4. We’ve seen a reduction in dairy prices here in our part of Michigan. It’s helped a lot.I think the biggest help for me in the grocery store has been knowing the prices. Some people have a price book so they know for sure when there is a good deal. Between me and my husband one of us always remember. When there is a good deal then we stock up. Last week it was a great deal on soup.

    1. Even though the national trend has shown that overall prices are declining, it may not be true in every area of the country. In fact, it isn’t even true among all groceries as I noted that prices on fruits and vegetables have been going up. In order to maximize your savings, it is necessary to supplement with other good shopping habits which can really make a difference. Thanks, FF.

  5. I truly believe that grocery chains are in a deflationary environment. I spent $86 the last 2 weeks on food because I packed my lunch to work and cooked at home. That is insane! I also get a 6% cash back on grocery spending so I basically only spent $81 on food. I have to love the savings and ALDI!!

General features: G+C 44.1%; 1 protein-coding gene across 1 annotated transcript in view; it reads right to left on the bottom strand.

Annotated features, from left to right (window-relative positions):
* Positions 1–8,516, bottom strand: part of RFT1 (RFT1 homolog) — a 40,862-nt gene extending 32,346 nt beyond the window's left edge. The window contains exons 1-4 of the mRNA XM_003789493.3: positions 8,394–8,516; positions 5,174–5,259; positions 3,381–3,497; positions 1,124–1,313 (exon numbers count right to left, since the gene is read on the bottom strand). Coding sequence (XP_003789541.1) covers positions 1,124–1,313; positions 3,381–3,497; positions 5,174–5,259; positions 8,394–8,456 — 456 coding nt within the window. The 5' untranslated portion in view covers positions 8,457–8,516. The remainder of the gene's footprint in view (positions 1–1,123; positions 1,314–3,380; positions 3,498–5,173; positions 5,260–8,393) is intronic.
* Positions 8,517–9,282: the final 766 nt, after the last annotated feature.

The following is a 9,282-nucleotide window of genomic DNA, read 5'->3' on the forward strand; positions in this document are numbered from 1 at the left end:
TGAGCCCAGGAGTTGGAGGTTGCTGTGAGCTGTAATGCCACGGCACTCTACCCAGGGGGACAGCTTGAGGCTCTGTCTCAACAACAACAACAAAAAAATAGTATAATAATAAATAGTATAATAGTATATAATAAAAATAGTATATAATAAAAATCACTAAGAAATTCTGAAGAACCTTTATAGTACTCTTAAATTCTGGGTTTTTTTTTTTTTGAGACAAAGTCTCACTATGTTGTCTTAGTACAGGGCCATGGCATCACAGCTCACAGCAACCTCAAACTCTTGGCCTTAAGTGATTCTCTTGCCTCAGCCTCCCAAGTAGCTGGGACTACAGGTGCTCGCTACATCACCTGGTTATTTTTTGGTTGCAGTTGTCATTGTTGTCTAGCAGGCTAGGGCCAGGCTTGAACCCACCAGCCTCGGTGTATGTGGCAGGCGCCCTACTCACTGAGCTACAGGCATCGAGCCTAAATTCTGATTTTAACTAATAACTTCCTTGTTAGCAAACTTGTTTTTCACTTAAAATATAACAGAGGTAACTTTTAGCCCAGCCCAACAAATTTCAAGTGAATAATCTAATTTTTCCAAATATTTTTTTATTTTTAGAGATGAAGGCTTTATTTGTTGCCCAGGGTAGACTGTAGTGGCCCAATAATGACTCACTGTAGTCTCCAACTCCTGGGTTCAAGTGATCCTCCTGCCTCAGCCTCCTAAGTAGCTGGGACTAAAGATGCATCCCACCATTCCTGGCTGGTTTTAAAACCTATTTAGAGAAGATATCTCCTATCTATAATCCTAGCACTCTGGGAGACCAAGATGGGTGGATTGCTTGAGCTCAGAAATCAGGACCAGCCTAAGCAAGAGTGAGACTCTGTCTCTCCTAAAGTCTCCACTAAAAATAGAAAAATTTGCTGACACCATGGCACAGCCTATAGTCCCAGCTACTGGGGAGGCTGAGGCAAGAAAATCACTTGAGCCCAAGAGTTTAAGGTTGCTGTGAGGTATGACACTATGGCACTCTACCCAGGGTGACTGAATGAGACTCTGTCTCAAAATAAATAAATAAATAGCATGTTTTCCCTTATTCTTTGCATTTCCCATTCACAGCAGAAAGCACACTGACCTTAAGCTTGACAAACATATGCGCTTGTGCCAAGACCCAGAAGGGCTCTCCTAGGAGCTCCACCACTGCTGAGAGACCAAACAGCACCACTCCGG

6. I haven’t noticed the cost of food going down here accept for eggs – we just bought a 30 pack of small eggs for 99 cents. I did notice the prices are very similar at the three stores I’ve shopped at recently in the Milwaukee area – Pick’n Save, Sentry and Meier’s. Apparently that is the trend since Meier’s entered the Milwaukee market.

  7. Jack @ Enwealthen

    Nice to see some prices going down somewhere. Haven’t seen much of it in my shopping list, but we focus primarily on real food, not processed. And in my experience, it’s harder for the real food to go down when it’s hard to hide what’s being done to it…

  8. Egg prices have certainly gone down since the avian flu has passed.

    I have been watching a stock called CALM (they control about 25% of the egg market) for awhile wondering if it made sense to buy. I am afraid of buying a falling knife so may wait until grocery prices start to stabilize.

    I love the overview that you did and can’t wait to read more.

  9. Fruclassity (Ruth)

    In Canada, we’re always a bit behind our neighbours to the south in trends like these. I hadn’t noticed lower food prices, but I just did a quick Google search, and Canadian prices are stabilizing after years of steady increases. Let’s hope the price fall happens here too : ) (Mind you, I won’t count on anything with your election coming up in November. Who knows how things will be impacted? From grocery prices to everything else.)